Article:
Governments — State authorities can play a major role in motivating the private sector to invest in innovative technologies by providing companies with incentives that are clear, predictable, long term and robust.
A wide range of policies needed — Governments are successfully using a wide range of policies and measures to address climate change, including regulations and standards, taxes and charges, tradable permits, voluntary agreements, subsidies, financial incentives, research and development programs and information instruments. The most effective policy mix will vary from country to country.
Policies to guide investments — Government policies and private sector investment decisions are critical for the more than US$ 20 trillion that is expected to be invested in energy infrastructure between now and 2030 that will have long-term impacts on greenhouse gas emissions.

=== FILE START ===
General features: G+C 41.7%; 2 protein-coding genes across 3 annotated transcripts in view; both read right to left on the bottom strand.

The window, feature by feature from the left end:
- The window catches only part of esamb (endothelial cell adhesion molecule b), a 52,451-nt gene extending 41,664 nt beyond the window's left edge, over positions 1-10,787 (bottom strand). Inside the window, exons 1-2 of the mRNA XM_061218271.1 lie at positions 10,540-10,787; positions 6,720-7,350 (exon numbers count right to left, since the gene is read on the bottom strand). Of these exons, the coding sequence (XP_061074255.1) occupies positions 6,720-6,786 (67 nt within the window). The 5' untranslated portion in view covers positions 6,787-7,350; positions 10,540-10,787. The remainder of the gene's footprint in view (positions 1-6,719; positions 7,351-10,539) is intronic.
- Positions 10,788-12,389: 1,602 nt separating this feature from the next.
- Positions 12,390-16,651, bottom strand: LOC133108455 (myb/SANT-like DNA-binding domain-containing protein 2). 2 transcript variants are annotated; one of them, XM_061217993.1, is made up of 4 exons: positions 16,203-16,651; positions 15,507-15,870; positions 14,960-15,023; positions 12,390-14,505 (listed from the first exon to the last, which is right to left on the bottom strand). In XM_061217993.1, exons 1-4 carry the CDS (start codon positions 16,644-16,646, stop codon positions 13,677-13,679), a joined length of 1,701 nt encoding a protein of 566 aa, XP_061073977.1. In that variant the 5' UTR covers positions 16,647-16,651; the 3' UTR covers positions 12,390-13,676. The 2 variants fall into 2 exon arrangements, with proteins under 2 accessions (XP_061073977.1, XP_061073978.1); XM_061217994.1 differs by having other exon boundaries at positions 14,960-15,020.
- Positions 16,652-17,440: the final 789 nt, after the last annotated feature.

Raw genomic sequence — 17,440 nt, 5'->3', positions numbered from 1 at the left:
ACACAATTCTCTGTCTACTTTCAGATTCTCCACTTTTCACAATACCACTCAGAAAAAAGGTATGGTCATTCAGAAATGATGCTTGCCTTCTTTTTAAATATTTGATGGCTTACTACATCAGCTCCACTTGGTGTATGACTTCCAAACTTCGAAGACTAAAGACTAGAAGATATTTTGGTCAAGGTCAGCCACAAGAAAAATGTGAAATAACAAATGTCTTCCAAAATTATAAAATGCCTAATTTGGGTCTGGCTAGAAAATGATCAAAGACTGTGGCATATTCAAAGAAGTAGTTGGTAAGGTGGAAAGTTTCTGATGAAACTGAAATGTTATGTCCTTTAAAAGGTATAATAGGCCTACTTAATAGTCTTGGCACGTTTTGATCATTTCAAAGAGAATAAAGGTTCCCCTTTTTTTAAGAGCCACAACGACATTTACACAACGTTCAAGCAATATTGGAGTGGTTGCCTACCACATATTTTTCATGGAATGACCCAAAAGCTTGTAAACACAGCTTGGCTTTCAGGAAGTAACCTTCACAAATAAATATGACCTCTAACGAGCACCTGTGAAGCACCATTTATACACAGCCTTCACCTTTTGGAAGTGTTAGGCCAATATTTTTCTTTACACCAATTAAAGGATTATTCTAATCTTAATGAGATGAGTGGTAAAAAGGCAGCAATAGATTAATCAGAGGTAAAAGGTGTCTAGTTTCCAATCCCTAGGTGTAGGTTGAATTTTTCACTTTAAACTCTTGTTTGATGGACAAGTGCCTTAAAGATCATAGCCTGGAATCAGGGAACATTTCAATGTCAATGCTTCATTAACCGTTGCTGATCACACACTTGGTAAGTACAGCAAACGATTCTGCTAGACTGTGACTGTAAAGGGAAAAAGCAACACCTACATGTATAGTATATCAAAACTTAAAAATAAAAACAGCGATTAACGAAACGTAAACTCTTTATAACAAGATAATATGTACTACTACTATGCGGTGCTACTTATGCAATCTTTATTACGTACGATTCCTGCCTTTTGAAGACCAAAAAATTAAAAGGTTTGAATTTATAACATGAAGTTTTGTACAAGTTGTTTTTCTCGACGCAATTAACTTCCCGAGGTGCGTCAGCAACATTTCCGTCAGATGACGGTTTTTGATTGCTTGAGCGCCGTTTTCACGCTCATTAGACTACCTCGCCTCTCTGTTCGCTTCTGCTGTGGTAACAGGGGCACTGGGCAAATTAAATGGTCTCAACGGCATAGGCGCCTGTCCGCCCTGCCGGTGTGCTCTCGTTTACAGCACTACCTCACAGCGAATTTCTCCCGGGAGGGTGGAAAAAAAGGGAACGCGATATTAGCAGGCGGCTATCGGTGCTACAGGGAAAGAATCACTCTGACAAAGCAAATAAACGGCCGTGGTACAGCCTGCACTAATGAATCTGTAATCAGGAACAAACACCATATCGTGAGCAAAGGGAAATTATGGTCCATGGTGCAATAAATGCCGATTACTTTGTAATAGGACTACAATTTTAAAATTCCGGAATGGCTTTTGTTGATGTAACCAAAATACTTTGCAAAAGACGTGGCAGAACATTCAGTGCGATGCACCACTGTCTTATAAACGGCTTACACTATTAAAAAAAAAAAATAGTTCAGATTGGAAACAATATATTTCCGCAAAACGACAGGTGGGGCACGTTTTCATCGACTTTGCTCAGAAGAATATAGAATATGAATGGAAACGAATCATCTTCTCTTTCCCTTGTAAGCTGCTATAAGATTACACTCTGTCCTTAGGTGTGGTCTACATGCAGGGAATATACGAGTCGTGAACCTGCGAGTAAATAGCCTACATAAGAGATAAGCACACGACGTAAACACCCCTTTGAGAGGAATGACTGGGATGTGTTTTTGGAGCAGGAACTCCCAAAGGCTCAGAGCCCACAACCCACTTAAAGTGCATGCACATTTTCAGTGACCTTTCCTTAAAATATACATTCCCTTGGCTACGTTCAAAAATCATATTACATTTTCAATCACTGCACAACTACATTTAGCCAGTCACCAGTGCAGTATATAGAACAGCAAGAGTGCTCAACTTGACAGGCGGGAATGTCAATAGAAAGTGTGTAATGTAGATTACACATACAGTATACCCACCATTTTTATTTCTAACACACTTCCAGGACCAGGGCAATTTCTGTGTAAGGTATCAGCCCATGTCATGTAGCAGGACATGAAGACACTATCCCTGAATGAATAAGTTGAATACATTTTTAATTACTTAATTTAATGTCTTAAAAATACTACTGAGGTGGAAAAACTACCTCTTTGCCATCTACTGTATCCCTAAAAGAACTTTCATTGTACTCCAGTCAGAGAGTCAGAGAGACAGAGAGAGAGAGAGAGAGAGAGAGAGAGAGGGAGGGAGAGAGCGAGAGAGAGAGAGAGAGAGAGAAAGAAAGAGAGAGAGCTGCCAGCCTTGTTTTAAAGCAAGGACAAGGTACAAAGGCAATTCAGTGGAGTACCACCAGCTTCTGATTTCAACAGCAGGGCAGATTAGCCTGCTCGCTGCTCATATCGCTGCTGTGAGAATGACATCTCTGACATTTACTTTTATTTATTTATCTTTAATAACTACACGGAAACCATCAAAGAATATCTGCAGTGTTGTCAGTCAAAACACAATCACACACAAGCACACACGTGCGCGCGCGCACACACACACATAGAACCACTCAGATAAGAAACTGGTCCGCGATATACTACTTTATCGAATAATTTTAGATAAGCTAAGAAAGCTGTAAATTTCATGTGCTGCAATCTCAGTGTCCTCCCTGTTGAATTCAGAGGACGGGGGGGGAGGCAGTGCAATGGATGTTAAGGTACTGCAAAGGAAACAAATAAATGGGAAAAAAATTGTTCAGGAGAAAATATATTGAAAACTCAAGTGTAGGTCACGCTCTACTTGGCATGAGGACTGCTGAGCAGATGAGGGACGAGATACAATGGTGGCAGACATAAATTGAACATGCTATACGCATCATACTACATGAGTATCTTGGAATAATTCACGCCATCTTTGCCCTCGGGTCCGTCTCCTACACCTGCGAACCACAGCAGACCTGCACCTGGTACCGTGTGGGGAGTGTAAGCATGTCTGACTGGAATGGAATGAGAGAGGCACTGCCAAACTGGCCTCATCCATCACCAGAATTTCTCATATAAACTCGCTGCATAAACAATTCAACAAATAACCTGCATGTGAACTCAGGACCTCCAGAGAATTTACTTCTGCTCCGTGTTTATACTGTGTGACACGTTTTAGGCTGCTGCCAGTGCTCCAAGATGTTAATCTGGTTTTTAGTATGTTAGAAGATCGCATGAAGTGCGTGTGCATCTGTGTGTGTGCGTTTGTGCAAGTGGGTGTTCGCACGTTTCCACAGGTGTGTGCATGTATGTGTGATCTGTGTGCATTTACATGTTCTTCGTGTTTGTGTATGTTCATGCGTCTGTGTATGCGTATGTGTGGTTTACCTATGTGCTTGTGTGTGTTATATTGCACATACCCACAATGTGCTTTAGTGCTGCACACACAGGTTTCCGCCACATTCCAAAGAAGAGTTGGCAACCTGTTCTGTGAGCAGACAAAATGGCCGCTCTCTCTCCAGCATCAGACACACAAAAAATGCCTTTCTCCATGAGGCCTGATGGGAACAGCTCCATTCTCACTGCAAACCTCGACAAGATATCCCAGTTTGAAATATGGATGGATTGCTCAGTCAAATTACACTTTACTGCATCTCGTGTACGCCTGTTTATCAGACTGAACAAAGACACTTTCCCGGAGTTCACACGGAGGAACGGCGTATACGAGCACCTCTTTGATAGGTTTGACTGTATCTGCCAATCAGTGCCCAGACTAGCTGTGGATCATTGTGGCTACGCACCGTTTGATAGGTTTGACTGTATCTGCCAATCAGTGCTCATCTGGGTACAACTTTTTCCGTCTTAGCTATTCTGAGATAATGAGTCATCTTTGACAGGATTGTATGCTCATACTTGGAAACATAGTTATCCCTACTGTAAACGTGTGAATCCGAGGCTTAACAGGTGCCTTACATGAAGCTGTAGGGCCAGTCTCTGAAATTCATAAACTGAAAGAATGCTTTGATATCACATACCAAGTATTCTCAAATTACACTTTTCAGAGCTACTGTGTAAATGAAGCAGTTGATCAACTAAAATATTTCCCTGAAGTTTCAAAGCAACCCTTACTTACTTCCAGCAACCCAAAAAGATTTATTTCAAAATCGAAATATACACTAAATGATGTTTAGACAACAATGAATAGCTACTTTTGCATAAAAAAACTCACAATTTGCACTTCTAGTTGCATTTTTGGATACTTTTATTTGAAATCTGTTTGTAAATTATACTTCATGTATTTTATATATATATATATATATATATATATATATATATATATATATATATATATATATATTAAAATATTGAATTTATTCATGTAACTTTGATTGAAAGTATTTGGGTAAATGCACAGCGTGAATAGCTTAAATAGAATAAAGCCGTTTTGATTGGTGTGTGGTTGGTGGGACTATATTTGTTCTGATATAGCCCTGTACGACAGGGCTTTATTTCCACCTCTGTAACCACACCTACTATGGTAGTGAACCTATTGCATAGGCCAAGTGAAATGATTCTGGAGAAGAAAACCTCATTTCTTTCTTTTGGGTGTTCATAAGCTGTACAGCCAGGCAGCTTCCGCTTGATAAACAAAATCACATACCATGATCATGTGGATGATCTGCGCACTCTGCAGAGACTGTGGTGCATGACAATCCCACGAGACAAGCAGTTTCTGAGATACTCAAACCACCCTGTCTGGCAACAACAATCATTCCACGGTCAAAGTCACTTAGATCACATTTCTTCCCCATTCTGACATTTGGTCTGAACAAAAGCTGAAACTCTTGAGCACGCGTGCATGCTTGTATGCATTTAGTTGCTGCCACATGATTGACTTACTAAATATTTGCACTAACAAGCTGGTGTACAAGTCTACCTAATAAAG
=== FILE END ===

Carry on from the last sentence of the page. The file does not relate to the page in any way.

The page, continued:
Removing barriers to innovation — For policies to be effective, governments need to pay special attention to identifying and removing barriers to innovation. These can include market prices that do not incorporate externalities such as pollution, misplaced incentives, vested interests, lack of effective regulatory agencies and imperfect information.
Policies can backfire — Government policies can also be counterproductive. Direct and indirect subsidies for fossil fuel use and agriculture remain common practice, although those for coal have declined over the past decade, particularly in industrialized countries.
Holistic approach — Because no one sector or technology can address the entire mitigation challenge, the best approach is to adopt a diversified portfolio of policies and to address all major sectors.